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Karin Moriarty
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Class Description:

Unearthing the Layers of Contact Improv

To honor Steve Paxton’s legacy, the class will start with the “small dance”. During this iconic exercise, participants will gain self-awareness on how to create movement, directionality, and quality of form and shape. This also encourages participants to find their body axis and the feeling of being connected to the ground and to the sky.

We will then transition into solo work explorations: yielding into the floor and leaning into a wall for example. This will allow participants to use their inherent power to find their center and integrate/disintegrate the body in fluid ways.

We will end with duet work concentrating on leaning, point of contact, pouring weight, and also one of my favorite exercises, the “Painting Exercise.”

Other specific scores and short exercises will be sprinkled into the session. Important principles, such as leveraging mass and weight will be introduced as participants begin to move in duets. The main idea here is to discover the inherent power of moving from within your own body to connect to another person. Rather than imposing movement as an outside aesthetic choreographic tool, we will find ways to move organically and with fluidity.


Karin, a native of Chile, immigrated to the United States in the late 70s and earned her bachelor’s degree in Dramatic Arts Dance from the University of California at Berkeley in 1986. Karin danced with many Bay Area artists, including the Dance Brigade, the Ellen Webb Dance Group. She trained with Tony Kramer in Contact at Stanford University.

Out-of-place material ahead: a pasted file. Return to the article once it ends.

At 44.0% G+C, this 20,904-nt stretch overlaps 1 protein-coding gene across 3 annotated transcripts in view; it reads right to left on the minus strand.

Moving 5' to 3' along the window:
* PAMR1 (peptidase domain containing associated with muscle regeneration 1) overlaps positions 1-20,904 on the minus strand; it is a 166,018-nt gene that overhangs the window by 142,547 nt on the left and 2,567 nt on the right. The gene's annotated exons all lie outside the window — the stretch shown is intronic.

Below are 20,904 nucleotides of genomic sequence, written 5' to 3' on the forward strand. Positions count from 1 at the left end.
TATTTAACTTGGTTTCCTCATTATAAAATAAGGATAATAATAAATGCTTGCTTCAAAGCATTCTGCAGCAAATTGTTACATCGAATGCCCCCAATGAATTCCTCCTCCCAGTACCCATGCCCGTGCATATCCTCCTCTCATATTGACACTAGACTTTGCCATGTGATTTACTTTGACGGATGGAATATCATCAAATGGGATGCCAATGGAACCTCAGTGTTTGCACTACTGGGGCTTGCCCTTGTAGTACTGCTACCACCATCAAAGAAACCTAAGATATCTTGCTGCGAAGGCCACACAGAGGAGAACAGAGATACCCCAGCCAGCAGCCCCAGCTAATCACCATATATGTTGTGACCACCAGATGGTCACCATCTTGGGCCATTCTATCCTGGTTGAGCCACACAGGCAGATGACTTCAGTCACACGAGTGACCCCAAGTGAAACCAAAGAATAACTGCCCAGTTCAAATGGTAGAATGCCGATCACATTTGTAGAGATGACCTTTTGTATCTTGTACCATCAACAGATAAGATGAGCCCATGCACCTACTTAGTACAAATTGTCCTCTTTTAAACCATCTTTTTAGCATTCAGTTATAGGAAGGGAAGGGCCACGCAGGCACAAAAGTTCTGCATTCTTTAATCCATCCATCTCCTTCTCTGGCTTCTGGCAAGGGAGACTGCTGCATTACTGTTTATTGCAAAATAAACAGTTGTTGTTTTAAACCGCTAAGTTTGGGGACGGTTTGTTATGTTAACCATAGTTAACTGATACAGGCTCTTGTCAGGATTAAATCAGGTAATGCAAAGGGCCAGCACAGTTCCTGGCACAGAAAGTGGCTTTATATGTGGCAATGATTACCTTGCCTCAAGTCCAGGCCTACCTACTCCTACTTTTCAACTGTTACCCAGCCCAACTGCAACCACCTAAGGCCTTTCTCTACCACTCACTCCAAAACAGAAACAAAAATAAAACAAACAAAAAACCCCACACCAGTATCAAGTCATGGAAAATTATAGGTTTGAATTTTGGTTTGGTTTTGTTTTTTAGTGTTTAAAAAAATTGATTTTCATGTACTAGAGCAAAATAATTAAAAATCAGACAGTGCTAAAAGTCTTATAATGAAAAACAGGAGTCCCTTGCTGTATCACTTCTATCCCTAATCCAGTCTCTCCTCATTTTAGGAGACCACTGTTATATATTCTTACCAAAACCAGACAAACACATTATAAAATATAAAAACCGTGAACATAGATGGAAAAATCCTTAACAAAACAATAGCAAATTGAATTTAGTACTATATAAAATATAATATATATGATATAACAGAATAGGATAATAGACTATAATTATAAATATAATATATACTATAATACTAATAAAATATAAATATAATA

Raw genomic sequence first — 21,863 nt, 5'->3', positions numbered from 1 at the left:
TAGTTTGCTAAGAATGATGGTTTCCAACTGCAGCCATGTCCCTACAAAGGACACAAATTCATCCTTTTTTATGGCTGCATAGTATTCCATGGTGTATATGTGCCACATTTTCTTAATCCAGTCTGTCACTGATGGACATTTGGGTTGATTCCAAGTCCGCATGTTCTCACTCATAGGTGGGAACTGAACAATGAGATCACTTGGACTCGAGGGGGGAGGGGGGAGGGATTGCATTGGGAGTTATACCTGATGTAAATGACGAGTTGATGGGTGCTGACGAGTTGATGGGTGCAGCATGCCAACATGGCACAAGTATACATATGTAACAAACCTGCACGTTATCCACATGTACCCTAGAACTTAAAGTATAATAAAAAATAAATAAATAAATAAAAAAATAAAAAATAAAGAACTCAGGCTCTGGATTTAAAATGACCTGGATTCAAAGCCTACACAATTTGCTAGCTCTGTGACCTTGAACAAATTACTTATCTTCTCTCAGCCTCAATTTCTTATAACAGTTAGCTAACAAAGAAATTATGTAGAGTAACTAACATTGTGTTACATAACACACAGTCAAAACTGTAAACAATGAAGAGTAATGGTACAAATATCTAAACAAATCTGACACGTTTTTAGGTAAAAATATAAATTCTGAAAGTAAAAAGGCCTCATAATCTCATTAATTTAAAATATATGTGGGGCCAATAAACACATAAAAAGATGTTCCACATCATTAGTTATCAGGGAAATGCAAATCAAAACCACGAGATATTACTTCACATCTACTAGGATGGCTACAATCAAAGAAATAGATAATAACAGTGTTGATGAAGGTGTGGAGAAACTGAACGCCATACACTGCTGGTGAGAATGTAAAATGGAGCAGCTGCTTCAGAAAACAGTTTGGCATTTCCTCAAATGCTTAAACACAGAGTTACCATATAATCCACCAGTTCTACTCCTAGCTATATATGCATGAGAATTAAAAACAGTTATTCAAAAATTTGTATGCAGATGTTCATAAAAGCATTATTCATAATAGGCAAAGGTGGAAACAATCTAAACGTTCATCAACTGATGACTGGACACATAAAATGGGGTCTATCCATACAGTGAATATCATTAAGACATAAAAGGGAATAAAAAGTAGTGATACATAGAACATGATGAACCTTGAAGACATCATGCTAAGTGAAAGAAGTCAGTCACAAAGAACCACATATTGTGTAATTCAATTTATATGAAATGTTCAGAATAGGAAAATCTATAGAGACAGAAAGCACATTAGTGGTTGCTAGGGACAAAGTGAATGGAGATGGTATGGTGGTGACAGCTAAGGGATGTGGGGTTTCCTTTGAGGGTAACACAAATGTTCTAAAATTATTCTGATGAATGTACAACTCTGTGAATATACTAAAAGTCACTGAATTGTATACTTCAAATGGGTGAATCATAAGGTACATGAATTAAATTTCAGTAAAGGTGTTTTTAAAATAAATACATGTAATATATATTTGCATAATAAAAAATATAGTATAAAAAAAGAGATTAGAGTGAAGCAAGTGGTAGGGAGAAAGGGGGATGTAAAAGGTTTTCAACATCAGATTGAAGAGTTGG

Karin’s love of site specific-work led to her 2003 full length piece, “Along the River,” performed at the Andy Goldsworthy’s “Stone River” outside sculpture installation, in concert with the Stanford’s museum exhibition, “The Changing Garden.”

Having lived under the dictatorship of Agusto Pinochet as a child in Chile, Karin was inspired to choreograph “In Mourning”, which is a tribute to Karin’s brother who lost his life by the hands of military insurgents in control of Chile in 1973. This work depicts glimpses of the emotional landscape created by the bloody coup. Her choreographic works, inspired by her life experience, and human rights issues is a homage to the disenfranchised groups of society as she depicts and uses imagery elements to bring their suffering to the forefront.

Karin continues to teach modern dance, and contact improvisation in the Bay Area, the Big Island (Hawaii) and abroad. She is a guest artist at Stanford University where she offers master classes for Professor Aleta Hayes classes and her “Chocolate Heads” dance group. She is also a teacher and organizer of the 30-year International known Contact Improv Festival at UCB.

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